#4: Know The Course
You can make up lots of extra time on proper swim sighting, technical descents, twists, turns and gathering energy for hills, so if you have the opportunity then A) swim 400-800 meters out, then swim back in towards where you are going to be finishing the swim, looking for sighting markers on land that you can use to swim straight; B) drive the entire bike course, making mental notes of technical descents and significant hills (especially "Nasty Grade" about 42 miles into the Long Course bike!); C) study a map of the run course or if you have access to a mountain bike, bike the run course. You can print all course maps off the Tri-California website.
#5: Get Your Sleep
As you probably know, the body performs best on about 7-8 hours of sleep. Elements that can disrupt sleep include: hunger, cold, uncomfortable sleeping surface, light and noise. While these may seem unavoidable while "camping in the wilderness", they are actually all within your control. Here's how: 1) before bed, eat a snack that will stick to your ribs, like protein powder stirred into coconut milk with a handful of almonds, and for extra sleep aid, bring my 2 favorite sleeping helpers - magnesium and melatonin; 2) bring long sleeve pajamas, and if you want an extra recovery advantage, long sleeve compression top and compression tights; 3) pack an air mattress if you're sleeping in a tent; 4) pack a sleep mask; 5) bring ear plugs.
#6: Stay Hydrated & Salted
Wildflower gets cold at night, but hot during the day. Drink extra water, and try to get through the equivalent of a standard-sized water bottle every couple hours. In addition, unless you're ignoring the healthy grocery shopping tips from tip #1 and eating high-sodium canned or preserved foods, then salt your food and dissolve an electrolyte tablet in at least a few of your servings of water during the day. All these measures will make you less likely to cramp or become severely dehydrated on race day.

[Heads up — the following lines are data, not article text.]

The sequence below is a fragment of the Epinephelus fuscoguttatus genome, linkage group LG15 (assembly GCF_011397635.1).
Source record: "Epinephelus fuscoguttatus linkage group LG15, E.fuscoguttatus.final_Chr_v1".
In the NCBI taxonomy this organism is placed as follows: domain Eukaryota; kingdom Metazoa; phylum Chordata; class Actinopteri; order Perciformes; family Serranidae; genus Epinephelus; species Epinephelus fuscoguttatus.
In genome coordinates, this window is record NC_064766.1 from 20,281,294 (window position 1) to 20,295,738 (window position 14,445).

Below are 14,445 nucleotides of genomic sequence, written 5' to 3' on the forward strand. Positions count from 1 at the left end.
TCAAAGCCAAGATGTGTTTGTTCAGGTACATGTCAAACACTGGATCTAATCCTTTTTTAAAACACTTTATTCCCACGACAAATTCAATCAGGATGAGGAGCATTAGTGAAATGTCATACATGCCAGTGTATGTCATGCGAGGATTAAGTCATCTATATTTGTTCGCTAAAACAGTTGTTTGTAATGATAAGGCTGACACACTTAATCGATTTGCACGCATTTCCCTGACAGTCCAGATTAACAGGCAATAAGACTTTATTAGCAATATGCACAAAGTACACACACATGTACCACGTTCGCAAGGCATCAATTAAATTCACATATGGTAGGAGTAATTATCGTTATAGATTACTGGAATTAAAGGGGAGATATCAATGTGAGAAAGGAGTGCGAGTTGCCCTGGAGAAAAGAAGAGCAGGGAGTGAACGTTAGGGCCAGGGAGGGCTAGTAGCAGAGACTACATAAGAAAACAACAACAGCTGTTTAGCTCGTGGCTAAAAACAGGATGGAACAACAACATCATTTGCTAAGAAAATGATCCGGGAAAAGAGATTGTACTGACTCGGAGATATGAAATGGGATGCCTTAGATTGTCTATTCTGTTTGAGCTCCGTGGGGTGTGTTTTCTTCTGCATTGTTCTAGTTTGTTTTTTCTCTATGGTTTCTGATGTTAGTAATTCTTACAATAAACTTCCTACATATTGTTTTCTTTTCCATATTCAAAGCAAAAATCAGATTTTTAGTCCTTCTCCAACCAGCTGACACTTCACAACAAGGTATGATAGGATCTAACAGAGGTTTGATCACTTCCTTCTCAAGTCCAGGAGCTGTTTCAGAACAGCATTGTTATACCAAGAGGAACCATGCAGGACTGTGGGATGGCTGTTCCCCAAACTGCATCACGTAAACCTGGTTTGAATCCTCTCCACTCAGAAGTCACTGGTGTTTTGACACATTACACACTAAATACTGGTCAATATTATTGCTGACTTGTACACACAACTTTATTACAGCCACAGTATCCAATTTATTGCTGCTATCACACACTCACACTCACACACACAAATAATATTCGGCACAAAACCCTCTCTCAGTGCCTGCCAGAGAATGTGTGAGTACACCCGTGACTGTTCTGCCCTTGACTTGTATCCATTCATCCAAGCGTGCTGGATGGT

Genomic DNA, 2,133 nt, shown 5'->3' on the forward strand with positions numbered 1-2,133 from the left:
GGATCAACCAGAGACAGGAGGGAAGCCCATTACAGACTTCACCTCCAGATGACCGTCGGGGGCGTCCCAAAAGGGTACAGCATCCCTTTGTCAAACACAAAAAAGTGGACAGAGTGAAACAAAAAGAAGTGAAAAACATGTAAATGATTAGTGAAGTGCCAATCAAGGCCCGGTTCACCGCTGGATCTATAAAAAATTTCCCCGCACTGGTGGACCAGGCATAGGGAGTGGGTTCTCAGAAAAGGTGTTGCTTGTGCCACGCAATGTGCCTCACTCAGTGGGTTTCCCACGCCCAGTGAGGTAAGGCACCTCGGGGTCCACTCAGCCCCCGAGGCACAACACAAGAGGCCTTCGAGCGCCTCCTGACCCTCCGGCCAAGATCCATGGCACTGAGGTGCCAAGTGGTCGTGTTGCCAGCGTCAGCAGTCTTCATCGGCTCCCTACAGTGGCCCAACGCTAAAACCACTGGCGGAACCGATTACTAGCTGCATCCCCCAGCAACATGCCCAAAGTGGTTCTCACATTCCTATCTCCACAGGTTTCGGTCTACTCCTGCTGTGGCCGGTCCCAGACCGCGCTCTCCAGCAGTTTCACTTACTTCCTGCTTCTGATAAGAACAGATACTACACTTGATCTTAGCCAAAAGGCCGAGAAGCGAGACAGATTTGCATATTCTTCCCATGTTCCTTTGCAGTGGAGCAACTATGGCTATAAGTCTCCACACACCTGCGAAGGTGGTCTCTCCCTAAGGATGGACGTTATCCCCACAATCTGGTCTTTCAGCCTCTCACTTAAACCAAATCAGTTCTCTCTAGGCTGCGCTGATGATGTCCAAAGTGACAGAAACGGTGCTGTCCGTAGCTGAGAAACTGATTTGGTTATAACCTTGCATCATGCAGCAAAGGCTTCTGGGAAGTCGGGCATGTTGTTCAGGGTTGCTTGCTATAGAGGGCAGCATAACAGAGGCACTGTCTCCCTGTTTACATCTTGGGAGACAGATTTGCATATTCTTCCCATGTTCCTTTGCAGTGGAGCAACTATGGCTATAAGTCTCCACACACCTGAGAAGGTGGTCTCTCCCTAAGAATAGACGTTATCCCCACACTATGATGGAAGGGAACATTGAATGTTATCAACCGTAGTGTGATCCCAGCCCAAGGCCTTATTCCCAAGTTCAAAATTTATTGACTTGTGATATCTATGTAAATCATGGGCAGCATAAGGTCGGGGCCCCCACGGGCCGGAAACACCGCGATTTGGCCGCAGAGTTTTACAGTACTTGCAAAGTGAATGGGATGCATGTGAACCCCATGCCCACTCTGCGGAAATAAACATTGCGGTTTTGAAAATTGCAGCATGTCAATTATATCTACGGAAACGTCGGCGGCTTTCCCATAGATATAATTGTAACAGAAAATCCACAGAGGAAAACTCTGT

#7: Pick Up Your Bike
When you're cruising around the Wildflower campgrounds, it's very easy to pick up small pieces of sharp gravel or thorns that collect on your bicycle tire. The last thing you want is for one of these objects to eventually puncture the tire when you're several miles into the bike course on race day. When you're not on pavement, pick up your bike and carry it - or if you decide to keep the bike wheels down, then brush all the debris off the outside of your tires, and then check them again race morning to make sure there's no foreign invaders waiting to sabotage your race.
If you found this article helpful, then you must check out Wildflower on Facebook, where I will be releasing a video to Wildflower Facebook fans only, entitled "6 Wildflower Race Day Domination Secrets". The video will be released in just a few days, so make sure to get over to Wildflower on Facebook now!
About The Author: Ben Greenfield (pictured right) is a sports nutritionist and triathlon coach. Check out his helpful websites below, and look for Ben in the Athlete's Lounge at the expo from 2-3pm Thursday through Sunday!